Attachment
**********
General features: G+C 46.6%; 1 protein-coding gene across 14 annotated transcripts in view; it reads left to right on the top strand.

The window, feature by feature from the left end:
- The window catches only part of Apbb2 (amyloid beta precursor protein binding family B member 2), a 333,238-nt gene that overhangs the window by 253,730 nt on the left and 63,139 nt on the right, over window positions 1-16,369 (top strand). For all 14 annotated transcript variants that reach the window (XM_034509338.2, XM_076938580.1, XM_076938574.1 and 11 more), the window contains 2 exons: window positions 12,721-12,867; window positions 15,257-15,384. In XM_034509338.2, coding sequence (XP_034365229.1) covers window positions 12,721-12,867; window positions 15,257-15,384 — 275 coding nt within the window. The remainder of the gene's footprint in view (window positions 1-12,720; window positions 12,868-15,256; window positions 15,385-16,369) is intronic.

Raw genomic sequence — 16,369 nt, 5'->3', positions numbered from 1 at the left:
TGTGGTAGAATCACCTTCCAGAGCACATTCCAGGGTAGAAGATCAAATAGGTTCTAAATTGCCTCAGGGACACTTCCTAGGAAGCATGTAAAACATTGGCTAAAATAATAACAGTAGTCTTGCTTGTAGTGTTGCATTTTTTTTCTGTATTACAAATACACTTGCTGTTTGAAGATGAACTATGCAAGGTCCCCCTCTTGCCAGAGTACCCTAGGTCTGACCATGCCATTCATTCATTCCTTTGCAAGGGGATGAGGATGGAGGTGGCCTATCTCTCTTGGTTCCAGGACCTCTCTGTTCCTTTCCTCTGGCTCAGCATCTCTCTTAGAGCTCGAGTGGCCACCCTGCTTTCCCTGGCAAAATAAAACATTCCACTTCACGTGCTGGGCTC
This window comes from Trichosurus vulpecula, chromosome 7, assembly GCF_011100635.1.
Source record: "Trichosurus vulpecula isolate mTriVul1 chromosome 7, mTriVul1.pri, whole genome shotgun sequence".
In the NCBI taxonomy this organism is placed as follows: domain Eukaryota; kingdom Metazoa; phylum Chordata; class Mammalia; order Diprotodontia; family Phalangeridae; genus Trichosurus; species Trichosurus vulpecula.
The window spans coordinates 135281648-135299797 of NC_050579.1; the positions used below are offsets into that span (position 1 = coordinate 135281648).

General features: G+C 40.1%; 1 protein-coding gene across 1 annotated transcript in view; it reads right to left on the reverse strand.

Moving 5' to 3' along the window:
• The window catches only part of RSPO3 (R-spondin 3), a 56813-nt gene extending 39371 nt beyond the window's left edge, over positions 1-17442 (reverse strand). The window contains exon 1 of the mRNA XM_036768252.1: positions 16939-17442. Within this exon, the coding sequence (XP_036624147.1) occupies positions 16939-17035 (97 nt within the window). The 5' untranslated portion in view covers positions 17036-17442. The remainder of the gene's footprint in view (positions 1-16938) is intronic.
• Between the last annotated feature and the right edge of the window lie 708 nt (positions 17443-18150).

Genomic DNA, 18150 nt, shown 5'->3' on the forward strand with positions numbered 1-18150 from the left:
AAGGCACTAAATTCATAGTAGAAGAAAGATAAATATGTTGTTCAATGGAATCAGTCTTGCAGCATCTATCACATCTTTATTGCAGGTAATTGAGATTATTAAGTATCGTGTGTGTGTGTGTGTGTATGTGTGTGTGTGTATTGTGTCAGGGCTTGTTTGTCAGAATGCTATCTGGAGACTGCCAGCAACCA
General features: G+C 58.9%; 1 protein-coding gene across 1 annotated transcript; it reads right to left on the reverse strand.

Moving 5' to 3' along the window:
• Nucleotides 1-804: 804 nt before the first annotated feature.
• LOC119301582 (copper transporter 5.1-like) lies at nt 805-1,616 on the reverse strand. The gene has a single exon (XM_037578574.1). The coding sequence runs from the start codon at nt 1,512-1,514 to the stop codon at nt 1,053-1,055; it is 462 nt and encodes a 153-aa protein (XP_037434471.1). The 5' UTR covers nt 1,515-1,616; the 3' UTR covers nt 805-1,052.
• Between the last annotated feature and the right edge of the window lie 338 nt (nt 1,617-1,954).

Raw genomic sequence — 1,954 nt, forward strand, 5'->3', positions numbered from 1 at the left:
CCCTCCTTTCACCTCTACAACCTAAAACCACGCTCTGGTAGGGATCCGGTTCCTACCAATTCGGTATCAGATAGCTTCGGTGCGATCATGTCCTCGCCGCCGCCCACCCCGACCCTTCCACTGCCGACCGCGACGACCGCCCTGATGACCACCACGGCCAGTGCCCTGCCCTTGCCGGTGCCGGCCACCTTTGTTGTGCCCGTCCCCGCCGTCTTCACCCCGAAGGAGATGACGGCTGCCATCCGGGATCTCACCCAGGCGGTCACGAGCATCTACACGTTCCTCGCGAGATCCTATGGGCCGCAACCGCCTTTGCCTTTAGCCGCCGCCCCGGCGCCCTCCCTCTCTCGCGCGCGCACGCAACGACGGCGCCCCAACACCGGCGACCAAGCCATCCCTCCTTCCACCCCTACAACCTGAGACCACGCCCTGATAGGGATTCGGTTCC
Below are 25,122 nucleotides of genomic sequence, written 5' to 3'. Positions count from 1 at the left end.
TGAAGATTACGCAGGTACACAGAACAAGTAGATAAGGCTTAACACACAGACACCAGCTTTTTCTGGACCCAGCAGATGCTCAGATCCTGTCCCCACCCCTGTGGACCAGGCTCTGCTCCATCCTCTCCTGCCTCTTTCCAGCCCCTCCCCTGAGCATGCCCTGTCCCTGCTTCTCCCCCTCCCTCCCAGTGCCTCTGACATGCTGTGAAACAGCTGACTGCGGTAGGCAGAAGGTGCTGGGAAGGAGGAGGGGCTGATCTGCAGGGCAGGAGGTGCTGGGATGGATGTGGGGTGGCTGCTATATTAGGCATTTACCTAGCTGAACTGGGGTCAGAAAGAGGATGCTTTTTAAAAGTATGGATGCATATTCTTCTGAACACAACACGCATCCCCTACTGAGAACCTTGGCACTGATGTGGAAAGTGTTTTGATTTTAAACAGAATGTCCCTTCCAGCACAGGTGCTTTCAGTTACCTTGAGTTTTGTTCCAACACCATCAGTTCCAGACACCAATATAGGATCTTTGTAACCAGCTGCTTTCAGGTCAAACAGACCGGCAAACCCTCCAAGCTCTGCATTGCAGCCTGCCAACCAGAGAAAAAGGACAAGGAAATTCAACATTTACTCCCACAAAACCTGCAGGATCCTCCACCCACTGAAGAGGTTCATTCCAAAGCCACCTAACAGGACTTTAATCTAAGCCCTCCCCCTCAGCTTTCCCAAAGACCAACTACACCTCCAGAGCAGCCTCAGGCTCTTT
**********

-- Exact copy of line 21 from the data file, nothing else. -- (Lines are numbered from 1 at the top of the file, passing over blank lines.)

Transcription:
Raw genomic sequence — 1,954 nt, forward strand, 5'->3', positions numbered from 1 at the left: